The Prince of Wales walks past students dressed in traditional dress at the Hohola Youth Development Center in Port Moresby, Papua New Guinea
The Duchess of Cornwall won the hearts of a group of Second World War veterans today as the Diamond Jubilee tour of Papua New Guinea with The Prince of Wales drew to a close.
The Duchess, whose father fought in North Africa, met the old soldiers on a trip to remember one of the pivotal battles of the global conflict.
The elderly men were survivors of the fighting on the Kokoda Trail, where Australian and Papua New Guinea forces held off Japanese troops in 1942 as they tried to push through to the nation's capital Port Moresby, which would have been an ideal launch point for an invasion of Australia.
The veterans may have held off the Japanese but to the Duchess, however, they offered no resistance.
Len Griffiths, 90, held The Duchess's hand and when he learnt that her Diamond Jubilee tour would take her to the Australian capital Canberra, he made a cheeky offer: "Oh, I will put you up."
Another, on being told by The Duchess that she would like to visit Western Australia, told her: "I'm not getting any younger - you had better be quick."
Afterwards, Mr Griffiths was asked if he had been smitten by The Duchess, smiling bashfully he replied: "Yes, a little bit. She is a charming lady."
The meeting was arranged at the last minute after the royal party discovered the veterans were staying at the same hotel.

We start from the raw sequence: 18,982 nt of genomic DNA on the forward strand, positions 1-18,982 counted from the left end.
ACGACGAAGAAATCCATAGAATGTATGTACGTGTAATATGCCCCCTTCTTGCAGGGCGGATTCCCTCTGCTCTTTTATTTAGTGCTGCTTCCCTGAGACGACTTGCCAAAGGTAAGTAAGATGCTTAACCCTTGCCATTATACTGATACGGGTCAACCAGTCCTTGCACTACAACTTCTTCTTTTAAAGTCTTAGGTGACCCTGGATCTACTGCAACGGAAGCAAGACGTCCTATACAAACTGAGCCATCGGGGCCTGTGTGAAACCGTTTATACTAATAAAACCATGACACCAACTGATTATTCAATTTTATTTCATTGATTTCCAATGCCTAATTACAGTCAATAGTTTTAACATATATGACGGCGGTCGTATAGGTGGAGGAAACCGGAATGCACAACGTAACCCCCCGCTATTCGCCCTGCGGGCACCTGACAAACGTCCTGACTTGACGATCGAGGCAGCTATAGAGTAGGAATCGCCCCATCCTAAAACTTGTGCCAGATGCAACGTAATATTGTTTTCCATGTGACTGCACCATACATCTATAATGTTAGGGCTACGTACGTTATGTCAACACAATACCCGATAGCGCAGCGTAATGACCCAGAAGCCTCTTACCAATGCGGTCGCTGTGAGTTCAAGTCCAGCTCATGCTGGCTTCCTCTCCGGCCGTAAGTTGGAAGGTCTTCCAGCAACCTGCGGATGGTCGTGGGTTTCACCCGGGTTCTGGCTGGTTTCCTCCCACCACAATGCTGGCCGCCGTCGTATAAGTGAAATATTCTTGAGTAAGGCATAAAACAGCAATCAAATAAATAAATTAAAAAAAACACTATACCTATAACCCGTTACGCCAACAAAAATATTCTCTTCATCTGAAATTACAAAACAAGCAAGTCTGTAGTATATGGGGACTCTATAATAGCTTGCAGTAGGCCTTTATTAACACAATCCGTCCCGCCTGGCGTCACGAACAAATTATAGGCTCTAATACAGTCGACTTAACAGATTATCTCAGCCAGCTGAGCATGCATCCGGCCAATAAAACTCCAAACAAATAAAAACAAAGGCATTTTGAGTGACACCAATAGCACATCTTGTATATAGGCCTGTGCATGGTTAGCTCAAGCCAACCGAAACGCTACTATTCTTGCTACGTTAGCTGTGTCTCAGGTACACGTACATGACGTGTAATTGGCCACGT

The Duchess, whose father Major Bruce Shand was captured at the Battle of El Alamein and spent three years as a Prisoner of War, said: "I felt I ought to be here because my father was in the war and I know he would have liked to see me here with all of you."
Recalling the fighting, Bob Iskov, 92, said: "We lost 109 people from my battalion on the track, and 29 missing who were never seen again.
"The trail was a muddy track, range after range culminating in an 8,000ft mountain. When we got there we were into close quarter fighting. It was just horrendous."
Veterans of the campaign remember with gratitude the role played by the so-called Fuzzy Wuzzy Angels, the local tribesmen who ferried supplies along the trail and carried away the wounded to safety.
Mr Iskov said: "I remember one bloke put on a stretcher with a bad shrapnel wound in the backside. They took him away and he survived 29 days in the care of those natives."
The Prince of Wales and his wife have been visiting Papua New Guinea since Saturday and later today will leave for Australia.
In Australia the royal couple have set themselves the task of visiting four major cities - Melbourne, Adelaide, Sydney and Canberra - and the island state of Tasmania in just six days.
A royal aide said: "The theme of the Jubilee is service to others and Their Royal Highnesses are determined to meet as many people possible in the time available, which is why we're trying to get around so many states and territories as we possibly can."
Race-goers will see the royal couple at the Melbourne Cup tomorrow where The Duchess, a passionate horse fan like her husband, will present the winning trophy for the prestigious race.
Other events will see them highlight healthy eating in schools, meet Australian cricketers playing with disadvantaged youngsters and promote the wool trade.
The final leg to New Zealand, between 10th and 16th November, will see Their Royal Highnesses meet popular children's author Lynley Dodd, writer of the Hairy Maclary stories about the adventures of a hairy dog. The book is one of The Duchess's favourite children's book and she often reads it to her own grandchildren.
The Prince will celebrate his 64th birthday in the country on 14th November when he will visit a movie workshop to get a behind the scenes look at the new Hobbit film.